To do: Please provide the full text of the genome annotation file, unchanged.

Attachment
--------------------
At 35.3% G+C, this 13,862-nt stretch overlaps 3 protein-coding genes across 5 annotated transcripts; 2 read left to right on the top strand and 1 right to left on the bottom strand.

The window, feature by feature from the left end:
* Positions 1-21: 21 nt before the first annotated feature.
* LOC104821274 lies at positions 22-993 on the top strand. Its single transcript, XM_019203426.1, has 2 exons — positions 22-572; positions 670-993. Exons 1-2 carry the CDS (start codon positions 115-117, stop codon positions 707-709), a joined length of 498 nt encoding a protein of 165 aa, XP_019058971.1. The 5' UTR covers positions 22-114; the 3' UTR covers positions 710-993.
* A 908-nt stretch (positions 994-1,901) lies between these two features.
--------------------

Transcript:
At 35.3% G+C, this 13,862-nt stretch overlaps 3 protein-coding genes across 5 annotated transcripts; 2 read left to right on the top strand and 1 right to left on the bottom strand.

The window, feature by feature from the left end:
* Positions 1-21: 21 nt before the first annotated feature.
* LOC104821274 lies at positions 22-993 on the top strand. Its single transcript, XM_019203426.1, has 2 exons — positions 22-572; positions 670-993. Exons 1-2 carry the CDS (start codon positions 115-117, stop codon positions 707-709), a joined length of 498 nt encoding a protein of 165 aa, XP_019058971.1. The 5' UTR covers positions 22-114; the 3' UTR covers positions 710-993.
* A 908-nt stretch (positions 994-1,901) lies between these two features.